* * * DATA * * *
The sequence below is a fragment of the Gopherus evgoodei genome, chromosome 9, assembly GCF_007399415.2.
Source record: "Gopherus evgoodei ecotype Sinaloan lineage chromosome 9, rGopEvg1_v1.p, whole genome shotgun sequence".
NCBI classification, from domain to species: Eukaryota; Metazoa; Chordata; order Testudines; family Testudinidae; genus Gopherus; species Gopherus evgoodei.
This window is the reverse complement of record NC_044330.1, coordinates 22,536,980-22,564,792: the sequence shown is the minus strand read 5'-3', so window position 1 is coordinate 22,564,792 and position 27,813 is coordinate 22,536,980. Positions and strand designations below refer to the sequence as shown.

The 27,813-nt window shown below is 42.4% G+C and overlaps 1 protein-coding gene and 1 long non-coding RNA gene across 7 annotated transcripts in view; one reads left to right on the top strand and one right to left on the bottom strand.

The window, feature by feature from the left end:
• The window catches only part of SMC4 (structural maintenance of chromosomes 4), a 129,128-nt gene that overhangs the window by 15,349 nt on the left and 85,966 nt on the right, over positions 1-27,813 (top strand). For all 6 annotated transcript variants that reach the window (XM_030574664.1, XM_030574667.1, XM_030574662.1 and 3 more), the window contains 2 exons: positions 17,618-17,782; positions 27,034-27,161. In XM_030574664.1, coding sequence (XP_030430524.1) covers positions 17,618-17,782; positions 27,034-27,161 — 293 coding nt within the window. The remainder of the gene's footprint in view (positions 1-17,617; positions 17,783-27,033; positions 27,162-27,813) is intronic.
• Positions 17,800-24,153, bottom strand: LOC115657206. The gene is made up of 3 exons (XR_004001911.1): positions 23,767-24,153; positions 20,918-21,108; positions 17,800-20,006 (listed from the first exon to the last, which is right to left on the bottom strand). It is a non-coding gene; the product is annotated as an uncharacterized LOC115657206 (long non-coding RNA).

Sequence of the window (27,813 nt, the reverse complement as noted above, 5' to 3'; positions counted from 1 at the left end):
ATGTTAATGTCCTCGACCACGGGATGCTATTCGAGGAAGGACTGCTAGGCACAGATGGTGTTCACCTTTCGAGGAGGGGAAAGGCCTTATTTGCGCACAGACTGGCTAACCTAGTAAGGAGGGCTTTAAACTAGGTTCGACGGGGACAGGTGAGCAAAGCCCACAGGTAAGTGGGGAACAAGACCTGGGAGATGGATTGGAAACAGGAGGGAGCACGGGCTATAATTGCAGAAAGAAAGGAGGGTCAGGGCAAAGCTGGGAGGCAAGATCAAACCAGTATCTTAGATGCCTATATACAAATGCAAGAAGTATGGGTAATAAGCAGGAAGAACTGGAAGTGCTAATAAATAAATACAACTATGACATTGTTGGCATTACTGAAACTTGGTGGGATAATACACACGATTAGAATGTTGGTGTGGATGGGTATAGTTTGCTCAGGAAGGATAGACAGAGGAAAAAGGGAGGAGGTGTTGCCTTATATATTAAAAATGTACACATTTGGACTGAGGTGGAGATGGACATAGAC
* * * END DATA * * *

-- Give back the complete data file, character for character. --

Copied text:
The sequence below is a fragment of the Gopherus evgoodei genome, chromosome 9, assembly GCF_007399415.2.
Source record: "Gopherus evgoodei ecotype Sinaloan lineage chromosome 9, rGopEvg1_v1.p, whole genome shotgun sequence".
NCBI classification, from domain to species: Eukaryota; Metazoa; Chordata; order Testudines; family Testudinidae; genus Gopherus; species Gopherus evgoodei.
This window is the reverse complement of record NC_044330.1, coordinates 22,536,980-22,564,792: the sequence shown is the minus strand read 5'-3', so window position 1 is coordinate 22,564,792 and position 27,813 is coordinate 22,536,980. Positions and strand designations below refer to the sequence as shown.

The 27,813-nt window shown below is 42.4% G+C and overlaps 1 protein-coding gene and 1 long non-coding RNA gene across 7 annotated transcripts in view; one reads left to right on the top strand and one right to left on the bottom strand.

The window, feature by feature from the left end:
• The window catches only part of SMC4 (structural maintenance of chromosomes 4), a 129,128-nt gene that overhangs the window by 15,349 nt on the left and 85,966 nt on the right, over positions 1-27,813 (top strand). For all 6 annotated transcript variants that reach the window (XM_030574664.1, XM_030574667.1, XM_030574662.1 and 3 more), the window contains 2 exons: positions 17,618-17,782; positions 27,034-27,161. In XM_030574664.1, coding sequence (XP_030430524.1) covers positions 17,618-17,782; positions 27,034-27,161 — 293 coding nt within the window. The remainder of the gene's footprint in view (positions 1-17,617; positions 17,783-27,033; positions 27,162-27,813) is intronic.
• Positions 17,800-24,153, bottom strand: LOC115657206. The gene is made up of 3 exons (XR_004001911.1): positions 23,767-24,153; positions 20,918-21,108; positions 17,800-20,006 (listed from the first exon to the last, which is right to left on the bottom strand). It is a non-coding gene; the product is annotated as an uncharacterized LOC115657206 (long non-coding RNA).

Sequence of the window (27,813 nt, the reverse complement as noted above, 5' to 3'; positions counted from 1 at the left end):
ATGTTAATGTCCTCGACCACGGGATGCTATTCGAGGAAGGACTGCTAGGCACAGATGGTGTTCACCTTTCGAGGAGGGGAAAGGCCTTATTTGCGCACAGACTGGCTAACCTAGTAAGGAGGGCTTTAAACTAGGTTCGACGGGGACAGGTGAGCAAAGCCCACAGGTAAGTGGGGAACAAGACCTGGGAGATGGATTGGAAACAGGAGGGAGCACGGGCTATAATTGCAGAAAGAAAGGAGGGTCAGGGCAAAGCTGGGAGGCAAGATCAAACCAGTATCTTAGATGCCTATATACAAATGCAAGAAGTATGGGTAATAAGCAGGAAGAACTGGAAGTGCTAATAAATAAATACAACTATGACATTGTTGGCATTACTGAAACTTGGTGGGATAATACACACGATTAGAATGTTGGTGTGGATGGGTATAGTTTGCTCAGGAAGGATAGACAGAGGAAAAAGGGAGGAGGTGTTGCCTTATATATTAAAAATGTACACATTTGGACTGAGGTGGAGATGGACATAGAC